Jeff Light and Douglas Manchester
As Republican mayor Kevin Faulconer gets set to roll out his agenda in this year's state of the city speech — including possible word about a public funding scheme for a new Chargers stadium — his chief political patron, U-T publisher Douglas Manchester, has been making some potentially unsettling news of his own.
Late Monday, the newspaper announced that its chief operating officer Mike Hodges was leaving to become president of Mindgruve, an online advertising and marketing agency that redesigned the paper's website.
“The new website allows us to improve how we deliver our content by connecting with readers in a way that coordinates with their lives,” Hodges was quoted as saying in a January 8, 2013, Mindgruve news release. “This paradigm shift is mission critical to the success of our enterprise.”
“U-T San Diego are true innovators in the digital publishing and local e-commerce space,” Chad Robley, Mindgruve's CEO, was quoted as saying. “They are writing the playbook for how to transform a newspaper into a multimedia and e-commerce company by leveraging digital channels. Other newspapers will either follow suit or risk massive erosion of their subscriber base.”
Hodges is being replaced by U-T editor Jeff Light, who will also be "editor of the newsroom," the paper reported.
“The U-T has accomplished a lot in the last five years, both in terms of business success and the quality of our products,” Light was quoted as saying. “I feel really proud and confident of our team here, so I feel like we’ve got a lot going for us, to build on the great turnaround story that we’ve had here.”
Not mentioned was last February's virtual disappearance from the operation of John Lynch, the radio entrepreneur who was Manchester's original partner in the U-T takeover from Beverly Hills vulture investing outfit Platinum Equity.
"Beginning today, Papa Doug has assigned our vice chairman and CEO, John Lynch, to focus on our [mergers and acquisitions] and bringing these deals to fruition,' Hodges said in a February 6 statement, as reported by Don Bauder.
"Papa Doug has assigned me to run our day-to-day operations," the statement continued. "Starting today, all divisions with U-T San Diego will report up through me….
"While we had a strong year in a number of areas, we did not meet our financial goals in 2013. Accordingly, there will be a restructure in our senior management team. Details will be forthcoming."
How editor Light, a former online maven at the Orange County Register, will fare in his new dual role at the U-T remains to be seen.
The abrupt power shift will likely be viewed by some with foreboding in light of Manchester's failure to dismiss a proposal by Point Loma financier and yachtsman Malin Burnham, first reported here, to take over the paper through a non-profit corporation.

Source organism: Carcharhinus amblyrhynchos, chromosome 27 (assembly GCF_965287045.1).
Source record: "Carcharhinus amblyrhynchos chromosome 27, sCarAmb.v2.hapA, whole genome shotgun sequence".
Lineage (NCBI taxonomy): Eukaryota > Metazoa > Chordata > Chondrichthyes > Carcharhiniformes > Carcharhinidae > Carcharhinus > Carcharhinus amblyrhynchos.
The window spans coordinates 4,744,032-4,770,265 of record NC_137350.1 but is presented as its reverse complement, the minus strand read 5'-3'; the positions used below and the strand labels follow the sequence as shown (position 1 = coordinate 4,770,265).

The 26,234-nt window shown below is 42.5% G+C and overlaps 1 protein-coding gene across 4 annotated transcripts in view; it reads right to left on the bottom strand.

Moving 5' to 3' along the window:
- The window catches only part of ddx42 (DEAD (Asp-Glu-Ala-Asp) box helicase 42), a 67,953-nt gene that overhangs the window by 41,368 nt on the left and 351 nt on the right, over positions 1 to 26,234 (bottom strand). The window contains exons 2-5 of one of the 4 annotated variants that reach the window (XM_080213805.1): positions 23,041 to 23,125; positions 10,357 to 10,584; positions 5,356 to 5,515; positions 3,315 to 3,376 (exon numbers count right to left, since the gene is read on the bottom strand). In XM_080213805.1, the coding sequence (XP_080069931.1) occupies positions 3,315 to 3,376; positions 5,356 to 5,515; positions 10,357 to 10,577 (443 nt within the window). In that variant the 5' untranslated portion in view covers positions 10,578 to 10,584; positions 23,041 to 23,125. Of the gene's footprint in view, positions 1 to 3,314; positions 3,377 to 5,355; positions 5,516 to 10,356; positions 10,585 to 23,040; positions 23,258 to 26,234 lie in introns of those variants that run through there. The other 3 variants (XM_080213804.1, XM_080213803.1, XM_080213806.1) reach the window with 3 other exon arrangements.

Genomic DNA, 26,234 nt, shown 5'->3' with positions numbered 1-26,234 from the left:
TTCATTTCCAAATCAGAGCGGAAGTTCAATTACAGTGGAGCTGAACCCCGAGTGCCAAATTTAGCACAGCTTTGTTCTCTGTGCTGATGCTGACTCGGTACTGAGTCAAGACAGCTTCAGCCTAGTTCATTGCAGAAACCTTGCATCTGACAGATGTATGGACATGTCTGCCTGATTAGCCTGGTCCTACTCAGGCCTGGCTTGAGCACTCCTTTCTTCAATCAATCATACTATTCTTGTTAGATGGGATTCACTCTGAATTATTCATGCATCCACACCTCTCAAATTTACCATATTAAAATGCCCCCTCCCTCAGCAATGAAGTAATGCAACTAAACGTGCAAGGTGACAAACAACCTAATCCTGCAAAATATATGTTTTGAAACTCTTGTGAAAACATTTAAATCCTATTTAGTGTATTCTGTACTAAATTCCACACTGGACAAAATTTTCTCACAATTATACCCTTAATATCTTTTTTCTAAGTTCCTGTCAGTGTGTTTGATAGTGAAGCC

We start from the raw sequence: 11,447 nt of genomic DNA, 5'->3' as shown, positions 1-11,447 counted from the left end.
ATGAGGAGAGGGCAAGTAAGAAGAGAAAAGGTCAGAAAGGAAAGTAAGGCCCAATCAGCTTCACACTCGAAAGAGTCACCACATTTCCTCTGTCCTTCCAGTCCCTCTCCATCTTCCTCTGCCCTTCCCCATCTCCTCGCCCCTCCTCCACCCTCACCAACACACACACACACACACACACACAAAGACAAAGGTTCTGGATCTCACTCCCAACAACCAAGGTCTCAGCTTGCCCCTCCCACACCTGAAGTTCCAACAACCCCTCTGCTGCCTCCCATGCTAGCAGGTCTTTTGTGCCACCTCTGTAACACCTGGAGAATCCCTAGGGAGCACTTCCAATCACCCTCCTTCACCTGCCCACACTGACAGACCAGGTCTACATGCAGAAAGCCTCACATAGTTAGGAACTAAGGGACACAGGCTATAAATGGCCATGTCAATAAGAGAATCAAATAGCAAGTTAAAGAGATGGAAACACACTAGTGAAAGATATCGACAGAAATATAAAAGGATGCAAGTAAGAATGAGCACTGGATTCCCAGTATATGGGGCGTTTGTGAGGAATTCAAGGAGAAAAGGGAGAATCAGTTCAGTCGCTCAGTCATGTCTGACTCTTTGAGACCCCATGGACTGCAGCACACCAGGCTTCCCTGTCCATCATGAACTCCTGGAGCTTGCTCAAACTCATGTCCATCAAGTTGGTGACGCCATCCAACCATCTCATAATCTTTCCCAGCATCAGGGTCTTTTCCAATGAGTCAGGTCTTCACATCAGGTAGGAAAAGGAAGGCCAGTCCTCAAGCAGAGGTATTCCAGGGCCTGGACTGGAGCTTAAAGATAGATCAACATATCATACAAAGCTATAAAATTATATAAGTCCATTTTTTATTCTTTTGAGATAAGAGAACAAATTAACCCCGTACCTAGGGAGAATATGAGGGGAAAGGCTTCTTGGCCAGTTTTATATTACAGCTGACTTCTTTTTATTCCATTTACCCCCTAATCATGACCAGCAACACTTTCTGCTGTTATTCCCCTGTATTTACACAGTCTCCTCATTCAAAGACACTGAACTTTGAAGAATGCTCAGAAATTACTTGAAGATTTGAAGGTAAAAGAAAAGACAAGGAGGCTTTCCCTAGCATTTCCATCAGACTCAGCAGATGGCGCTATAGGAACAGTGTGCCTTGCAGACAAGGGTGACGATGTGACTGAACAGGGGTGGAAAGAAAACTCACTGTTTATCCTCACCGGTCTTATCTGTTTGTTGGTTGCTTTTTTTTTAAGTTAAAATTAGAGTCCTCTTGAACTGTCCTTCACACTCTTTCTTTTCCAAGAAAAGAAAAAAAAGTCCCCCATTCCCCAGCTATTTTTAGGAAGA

"If Malin gets the necessary approvals then we will talk, but we are a long way from any type of transaction — if any will ever materialize," Manchester was quoted by his paper as saying in September.
Said Burnham: “I don't have a deal, I don't have a handshake, but he knows what we're doing, and he has encouraged us to go ahead with our IRS application.”
The U-T has historically played a king-making role in San Diego politics, and any change of control would have the potential to disrupt the reelection hopes of its current favorite, incumbent mayor Faulconer, on whom Manchester has bestowed favorable coverage and much financial largesse.
Burnham, on the other hand, supported Republican-turned-Democrat Nathan Fletcher for mayor, who in turn was politically savaged by Manchester, his paper, and his allies in the GOP Lincoln Club.
The state of Manchester's finances have long been a subject of local speculation. After years of delay in the groundbreaking of a much-hyped convention hotel in Austin, Texas, the publisher borrowed $295 million from troubled-asset mogul Thomas Barrack in late October, records show.
And the U-T publisher continues his legal battle against paying a $477,070 judgment awarded by a federal court in Texas and upheld on appeal in April against La Jolla's Manchester Financial Bank.
Manchester executives argue the bank never got off the ground and hence does not have to pay a computer service vendor for prior services rendered.
On December 30, U.S. magistrate judge Karen Crawford ordered Manchester Financial Group vice chairman and president Richard Gibbons, a onetime principal in the bank, to show up for a debtor’s examination.
The grilling is appropriate, the judge ruled, because the Manchester Financial Group "has been inextricably linked to the Judgment Debtor's business affairs and finances from the inception of Judgment Debtor's existence."